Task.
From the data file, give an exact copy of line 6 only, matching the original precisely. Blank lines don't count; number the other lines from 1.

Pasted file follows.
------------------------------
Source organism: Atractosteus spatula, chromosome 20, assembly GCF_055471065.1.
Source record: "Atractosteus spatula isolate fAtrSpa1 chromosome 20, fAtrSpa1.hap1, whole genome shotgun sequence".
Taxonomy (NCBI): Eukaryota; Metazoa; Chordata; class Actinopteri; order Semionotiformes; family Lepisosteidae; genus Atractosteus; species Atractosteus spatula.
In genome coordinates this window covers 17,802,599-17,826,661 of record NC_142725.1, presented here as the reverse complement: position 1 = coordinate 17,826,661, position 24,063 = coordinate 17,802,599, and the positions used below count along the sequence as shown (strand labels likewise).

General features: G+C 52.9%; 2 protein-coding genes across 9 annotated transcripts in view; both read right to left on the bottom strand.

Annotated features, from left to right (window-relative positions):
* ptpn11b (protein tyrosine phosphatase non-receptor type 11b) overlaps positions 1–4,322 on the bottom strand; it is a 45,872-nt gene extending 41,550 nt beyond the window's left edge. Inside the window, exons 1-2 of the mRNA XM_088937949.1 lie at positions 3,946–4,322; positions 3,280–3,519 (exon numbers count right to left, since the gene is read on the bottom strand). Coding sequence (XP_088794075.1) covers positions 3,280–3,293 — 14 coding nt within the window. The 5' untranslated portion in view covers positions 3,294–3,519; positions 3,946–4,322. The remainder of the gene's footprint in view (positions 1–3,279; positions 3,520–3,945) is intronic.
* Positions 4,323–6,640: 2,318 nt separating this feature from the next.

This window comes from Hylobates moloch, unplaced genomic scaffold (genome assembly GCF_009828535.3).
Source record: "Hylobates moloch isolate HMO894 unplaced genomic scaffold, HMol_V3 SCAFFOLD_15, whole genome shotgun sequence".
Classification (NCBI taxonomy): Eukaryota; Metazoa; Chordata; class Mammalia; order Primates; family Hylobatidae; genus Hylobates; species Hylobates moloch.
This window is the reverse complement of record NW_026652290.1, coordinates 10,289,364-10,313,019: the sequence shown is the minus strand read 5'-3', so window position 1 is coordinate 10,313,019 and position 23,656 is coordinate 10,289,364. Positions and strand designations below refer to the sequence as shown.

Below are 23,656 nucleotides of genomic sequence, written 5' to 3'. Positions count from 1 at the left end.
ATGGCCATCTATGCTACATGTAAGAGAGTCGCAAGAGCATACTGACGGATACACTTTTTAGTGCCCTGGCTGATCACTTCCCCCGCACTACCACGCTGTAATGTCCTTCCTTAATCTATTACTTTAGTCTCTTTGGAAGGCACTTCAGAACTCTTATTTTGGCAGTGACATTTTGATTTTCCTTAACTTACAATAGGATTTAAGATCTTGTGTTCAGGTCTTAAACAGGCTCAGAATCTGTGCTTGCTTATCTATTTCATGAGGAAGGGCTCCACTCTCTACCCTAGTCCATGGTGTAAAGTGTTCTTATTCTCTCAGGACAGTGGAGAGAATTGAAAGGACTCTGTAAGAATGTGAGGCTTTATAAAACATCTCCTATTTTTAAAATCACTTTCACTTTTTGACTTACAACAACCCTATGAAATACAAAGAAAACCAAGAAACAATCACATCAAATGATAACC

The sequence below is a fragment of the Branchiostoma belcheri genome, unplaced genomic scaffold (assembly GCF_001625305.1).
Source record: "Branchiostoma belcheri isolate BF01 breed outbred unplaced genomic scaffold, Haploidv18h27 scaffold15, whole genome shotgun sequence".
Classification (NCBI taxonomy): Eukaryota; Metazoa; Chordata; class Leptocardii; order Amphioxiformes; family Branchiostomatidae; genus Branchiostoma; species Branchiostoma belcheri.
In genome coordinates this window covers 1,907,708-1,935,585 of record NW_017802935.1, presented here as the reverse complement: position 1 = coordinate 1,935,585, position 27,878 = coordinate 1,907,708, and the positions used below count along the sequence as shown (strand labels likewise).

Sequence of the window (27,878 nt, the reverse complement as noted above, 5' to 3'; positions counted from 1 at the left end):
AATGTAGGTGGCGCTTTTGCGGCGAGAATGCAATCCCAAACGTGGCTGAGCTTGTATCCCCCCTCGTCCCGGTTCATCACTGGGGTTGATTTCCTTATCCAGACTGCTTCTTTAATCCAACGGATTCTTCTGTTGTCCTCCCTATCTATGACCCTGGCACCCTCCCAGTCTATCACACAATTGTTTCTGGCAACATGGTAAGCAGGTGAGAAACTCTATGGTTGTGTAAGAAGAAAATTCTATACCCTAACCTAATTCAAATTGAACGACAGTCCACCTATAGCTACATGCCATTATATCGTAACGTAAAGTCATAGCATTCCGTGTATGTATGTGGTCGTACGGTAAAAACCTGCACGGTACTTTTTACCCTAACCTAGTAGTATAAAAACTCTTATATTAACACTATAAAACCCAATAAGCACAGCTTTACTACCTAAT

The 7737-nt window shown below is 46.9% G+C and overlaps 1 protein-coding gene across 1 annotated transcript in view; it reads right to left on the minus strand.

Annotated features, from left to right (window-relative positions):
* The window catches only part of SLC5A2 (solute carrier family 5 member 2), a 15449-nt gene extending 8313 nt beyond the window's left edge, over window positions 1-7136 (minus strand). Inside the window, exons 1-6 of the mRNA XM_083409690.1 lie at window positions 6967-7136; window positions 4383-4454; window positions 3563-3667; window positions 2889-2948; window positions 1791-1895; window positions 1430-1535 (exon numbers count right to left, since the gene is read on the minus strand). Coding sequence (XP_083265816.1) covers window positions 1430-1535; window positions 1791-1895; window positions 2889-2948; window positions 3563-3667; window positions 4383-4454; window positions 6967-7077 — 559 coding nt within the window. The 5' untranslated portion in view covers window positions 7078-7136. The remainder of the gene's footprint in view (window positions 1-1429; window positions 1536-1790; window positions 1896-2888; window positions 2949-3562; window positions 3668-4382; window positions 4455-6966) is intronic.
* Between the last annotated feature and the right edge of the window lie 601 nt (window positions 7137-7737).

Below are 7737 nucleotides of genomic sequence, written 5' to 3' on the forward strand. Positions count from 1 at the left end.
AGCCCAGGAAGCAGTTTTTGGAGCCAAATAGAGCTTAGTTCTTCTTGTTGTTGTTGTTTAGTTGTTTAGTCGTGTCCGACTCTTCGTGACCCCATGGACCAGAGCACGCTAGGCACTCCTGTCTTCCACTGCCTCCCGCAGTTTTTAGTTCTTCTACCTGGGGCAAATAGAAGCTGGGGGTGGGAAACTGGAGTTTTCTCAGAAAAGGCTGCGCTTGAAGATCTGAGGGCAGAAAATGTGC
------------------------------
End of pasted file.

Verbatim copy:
Annotated features, from left to right (window-relative positions):